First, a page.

Sony's new PlayStation 4 "Slim" model is confirmed to support the new 5G 802.11ac Wi-Fi standard.
Sony's new cheaper, lighweight PS4 "Slim" model will support both 2.4GHz and 5GHz wireless frequencies across 802.11ac/n/g thanks to its new Wi-Fi networking card. Users will be able to switch between 2.4GHz and 5GHz frequencies at any time, provided they have the requisite networking technology.
Verified PS4 "Slim" owner Shortman82 took a picture of the new PS4's manual, which states: "The frequencies used by the wireless networking feature of this product are the 2.4GHz / 5GHz ranges. The 2.4GHz range of radio waves is shared by various devices. This product has been designed to minimize the effect of other devices using the same range. Only use 5GHz band wireless equipment indoors."
The PS4 "Slim's" new 5GHz Wi-Fi chip was originally spotted on NeoGAF earlier this month, and gamers thought it could be used by a next-gen PlayStation Vita handheld, thereby completing the "Sony Trinity" (Morpheus, Neo, Trinity). Of course we now know that the 5GHz 802.11ac chip is in the PS4 Slim so that rumor has been put to rest.
Sony's new PS4 "Slim" model isn't going to side alongside current PlayStation 4 models. Instead, the new cheaper and thinner SKU will replace original PS4 consoles on store shelves, and the launch consoles are to be discontinued. In short, the new slimmer PS4 is just a standard hardware revision much like how the skinnier PS2 replaced the fat launch PS2s.
As the new PS4 "Slim" shaves off a few key features like Optical Out support to reduce manufacturing and consumer costs, the inclusion of 5GHz Wi-Fi support is a welcomed feature. For everything you need to know about Sony's new PS4 variant, check out our complete console guide.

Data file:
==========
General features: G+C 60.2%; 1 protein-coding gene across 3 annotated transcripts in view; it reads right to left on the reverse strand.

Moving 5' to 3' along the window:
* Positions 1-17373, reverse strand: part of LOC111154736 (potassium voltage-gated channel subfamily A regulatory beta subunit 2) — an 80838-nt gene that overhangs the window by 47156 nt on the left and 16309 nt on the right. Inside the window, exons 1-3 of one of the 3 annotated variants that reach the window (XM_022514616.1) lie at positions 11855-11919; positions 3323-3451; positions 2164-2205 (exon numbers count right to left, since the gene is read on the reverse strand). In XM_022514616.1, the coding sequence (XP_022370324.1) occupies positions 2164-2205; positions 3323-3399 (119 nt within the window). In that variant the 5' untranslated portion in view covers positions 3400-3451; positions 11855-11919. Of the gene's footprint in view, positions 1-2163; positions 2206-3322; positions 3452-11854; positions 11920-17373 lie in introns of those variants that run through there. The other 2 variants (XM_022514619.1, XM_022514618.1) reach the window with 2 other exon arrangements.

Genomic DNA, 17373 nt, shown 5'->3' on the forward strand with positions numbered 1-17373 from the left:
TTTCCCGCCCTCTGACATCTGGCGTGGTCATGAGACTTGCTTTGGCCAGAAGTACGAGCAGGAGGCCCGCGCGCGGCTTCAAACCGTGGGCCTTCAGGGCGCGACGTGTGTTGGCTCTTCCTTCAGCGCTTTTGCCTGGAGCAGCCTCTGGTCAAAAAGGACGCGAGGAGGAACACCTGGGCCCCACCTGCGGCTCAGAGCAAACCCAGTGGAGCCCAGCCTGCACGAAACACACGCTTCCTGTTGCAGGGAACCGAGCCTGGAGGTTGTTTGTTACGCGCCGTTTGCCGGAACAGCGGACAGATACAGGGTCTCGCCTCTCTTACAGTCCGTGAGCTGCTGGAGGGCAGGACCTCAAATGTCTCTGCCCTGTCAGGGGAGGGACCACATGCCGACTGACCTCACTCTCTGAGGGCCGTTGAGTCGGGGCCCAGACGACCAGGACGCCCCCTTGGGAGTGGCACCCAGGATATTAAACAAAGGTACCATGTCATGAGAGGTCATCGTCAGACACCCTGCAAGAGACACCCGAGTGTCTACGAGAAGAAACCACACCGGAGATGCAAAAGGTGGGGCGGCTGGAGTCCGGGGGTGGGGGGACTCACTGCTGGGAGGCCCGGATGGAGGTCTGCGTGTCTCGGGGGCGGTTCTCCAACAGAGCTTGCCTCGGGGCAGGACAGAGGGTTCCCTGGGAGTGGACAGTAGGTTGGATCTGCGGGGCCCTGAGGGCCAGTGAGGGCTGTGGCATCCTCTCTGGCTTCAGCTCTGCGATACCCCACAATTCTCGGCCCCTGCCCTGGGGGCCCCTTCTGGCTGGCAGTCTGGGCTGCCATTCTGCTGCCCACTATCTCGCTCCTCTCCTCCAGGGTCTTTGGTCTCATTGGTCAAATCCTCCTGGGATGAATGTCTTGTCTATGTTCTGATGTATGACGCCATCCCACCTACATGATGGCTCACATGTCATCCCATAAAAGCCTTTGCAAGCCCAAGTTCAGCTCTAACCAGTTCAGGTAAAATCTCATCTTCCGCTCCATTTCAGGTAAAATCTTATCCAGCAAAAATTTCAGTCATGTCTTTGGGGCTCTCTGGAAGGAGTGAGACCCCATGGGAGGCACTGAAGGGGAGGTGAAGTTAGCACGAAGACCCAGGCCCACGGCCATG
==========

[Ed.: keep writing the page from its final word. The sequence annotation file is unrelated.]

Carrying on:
The "Slim" isn't Sony's version of Microsoft's new Xbox One S hardware refresh. Whereas the Xbox One S features a new 16nm SoC and an overclocked GPU that boosts frame rates, this PS4 variant doesn't feature any real hardware upgrades--it has the same 1.84 TFLOPs GPU and CPU technology. So that means no 4K video or gaming support, no HDR support, and no native 1080p 60FPS gaming.
Essentially the "Slim" is just your basic hardware refresh, and is literally the same PS4 encased in a smaller chassis. It also comes with a new DualShock 4 controller model that's relatively the same besides a few small changes, including a small slit above the touchpad to let the LED lightbar shine through, more efficient battery life, and a new Direct Connection mode to improve controller input latency.
Sony will save upscaled 4K and native 1080p 60FPS gaming, and 4K UHD video playback for its new high-end upgraded PlayStation 4 "Neo" console. As a result, the top-tier PS4 "Neo" will have a premium price attached to it and will be more than the PS4's original $399 launch price.
Sony will unveil the new PS4 "Slim" and the higher-end 4K-ready PlayStation 4 "Neo" console during the PlayStation Meeting on September 7. It is expected to cost about $280, but no official pricing has yet to be unveiled.